The Big Wedding

First off… is there a more generic title in cinema history than The Big Wedding? Might there be a film called The Bad Outlaw or The Horny Teenager that I’m forgetting? The title and the cast photo of air-brushed movie stars on the poster leads one to think this movie from Bucket List writer Justin Zackham will be one of those schmaltzy, run-of-the-mill, neo-rom-com ensemble pictures that might pass a few hours of a long plane trip--something like Rumor Has it or What to Expect when You’re Expecting.  However, The Big Wedding doesn’t come close to fulfilling even those low expectations. This is simply one of the most ill conceived comedies to come along in years. Apparently adapted from a 2006 French film called Mon frère se marie, The Big Wedding tells the story a family wedding in which every main character has a backstory that would strain credibility even if it were the one eccentric thing in the movie.

The French source film is obviously a farce--the only way to make this material work would be to treat it in the broad, over-the-top, yet exquisitely constructed and tonally balanced way at which French filmmakers excel. Farce is simply not a genre Hollywood has done well since about 1976. Most contemporary American films that attempt farce end up, at best, with “quirk”. This picture aims for quirky/edgy but ends up as a bizarre mix of cloyingly sentimentality and offensive bad taste. In terms of awfulness, The Big Wedding surpasses most other dismissible modern comedies because there is not one moment where we believe that anything is at stake for any of the characters. Despite many secrets, and all the convoluted deceptions that the family engages in, there is never a sense that things would change for anyone if the various cats were let out of their bags. We can clearly see that even if the worst potential outcome of any situation set up in this film were to come true, not a single one of the zany relationship dynamics between the characters would be affected for more than an hour, tops. How this many contrived ideas and sequences can fit into an 85 minute running time is almost as baffling as how a script this awful could attract so many A-list stars.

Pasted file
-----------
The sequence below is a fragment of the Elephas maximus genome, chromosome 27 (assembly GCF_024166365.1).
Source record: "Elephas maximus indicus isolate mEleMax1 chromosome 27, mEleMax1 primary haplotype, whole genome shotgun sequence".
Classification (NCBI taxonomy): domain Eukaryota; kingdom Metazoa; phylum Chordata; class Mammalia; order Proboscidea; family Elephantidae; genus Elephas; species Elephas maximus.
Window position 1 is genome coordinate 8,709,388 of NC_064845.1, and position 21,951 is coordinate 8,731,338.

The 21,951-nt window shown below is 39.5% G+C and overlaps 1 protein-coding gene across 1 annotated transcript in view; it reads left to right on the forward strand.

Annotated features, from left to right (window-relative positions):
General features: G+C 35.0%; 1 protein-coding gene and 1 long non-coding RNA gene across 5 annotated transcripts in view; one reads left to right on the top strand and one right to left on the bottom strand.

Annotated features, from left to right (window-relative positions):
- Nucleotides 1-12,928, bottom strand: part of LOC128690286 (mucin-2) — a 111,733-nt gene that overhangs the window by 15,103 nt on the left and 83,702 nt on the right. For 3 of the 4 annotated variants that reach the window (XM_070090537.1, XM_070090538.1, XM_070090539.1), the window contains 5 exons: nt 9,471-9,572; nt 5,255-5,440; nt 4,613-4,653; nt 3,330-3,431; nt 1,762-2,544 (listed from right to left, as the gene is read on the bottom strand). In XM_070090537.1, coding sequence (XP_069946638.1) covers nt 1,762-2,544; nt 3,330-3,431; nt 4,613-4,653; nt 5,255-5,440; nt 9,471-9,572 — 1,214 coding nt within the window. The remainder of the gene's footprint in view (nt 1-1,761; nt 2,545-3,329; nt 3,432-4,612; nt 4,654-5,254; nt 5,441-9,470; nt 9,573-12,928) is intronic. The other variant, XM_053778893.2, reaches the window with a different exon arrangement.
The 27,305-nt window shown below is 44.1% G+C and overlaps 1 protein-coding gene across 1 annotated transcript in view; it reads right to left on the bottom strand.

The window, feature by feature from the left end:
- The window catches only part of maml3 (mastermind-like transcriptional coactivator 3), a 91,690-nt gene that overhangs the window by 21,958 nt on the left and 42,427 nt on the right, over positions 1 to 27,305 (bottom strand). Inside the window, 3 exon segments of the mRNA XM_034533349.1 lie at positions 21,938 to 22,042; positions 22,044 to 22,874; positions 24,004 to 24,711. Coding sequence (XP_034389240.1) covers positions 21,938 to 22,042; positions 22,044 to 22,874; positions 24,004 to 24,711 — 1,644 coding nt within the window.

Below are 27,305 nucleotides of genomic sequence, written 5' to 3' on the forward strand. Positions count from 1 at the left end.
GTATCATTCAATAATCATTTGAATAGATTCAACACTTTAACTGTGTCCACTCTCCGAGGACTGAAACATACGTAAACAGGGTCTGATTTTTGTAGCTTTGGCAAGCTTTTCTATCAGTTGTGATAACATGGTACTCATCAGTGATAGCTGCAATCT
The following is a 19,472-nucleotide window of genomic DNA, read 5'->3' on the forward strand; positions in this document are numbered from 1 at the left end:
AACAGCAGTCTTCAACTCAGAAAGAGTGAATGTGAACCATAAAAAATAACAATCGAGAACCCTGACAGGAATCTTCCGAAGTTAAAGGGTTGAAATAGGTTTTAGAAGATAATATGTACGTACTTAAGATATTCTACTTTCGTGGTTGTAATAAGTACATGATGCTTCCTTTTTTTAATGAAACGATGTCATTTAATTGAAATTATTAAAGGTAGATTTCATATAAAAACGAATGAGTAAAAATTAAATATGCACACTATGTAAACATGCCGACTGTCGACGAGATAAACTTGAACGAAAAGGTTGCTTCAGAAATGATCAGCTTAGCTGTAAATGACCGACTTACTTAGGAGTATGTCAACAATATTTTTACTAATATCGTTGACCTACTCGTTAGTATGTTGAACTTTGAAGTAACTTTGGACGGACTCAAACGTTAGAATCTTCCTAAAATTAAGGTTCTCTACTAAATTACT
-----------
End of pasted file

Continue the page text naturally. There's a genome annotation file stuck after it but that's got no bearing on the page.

Directed by Justin Zackham
Produced by Anthony Katagas, Justin Zackham, Clay Pecorin, Richard Salvatore, and Harry J. Ufland

Screenplay by Justin Zackham
Based on the film Mon frère se marie written by Jean-Stéphane Bron and Karine Sudan

With: Robert De Niro, Katherine Heigl, Diane Keaton, Amanda Seyfried, Topher Grace, Susan Sarandon, Robin Williams, Ben Barnes, Christine Ebersole, David Rasche, Patricia Rae, and Ana Ayora

Cinematography: Jonathan Brown
Editing: Jon Corn
Music: Nathan Barr

Runtime: 89 min
Release Date: 26 April 2013
Aspect Ratio: 2.35 : 1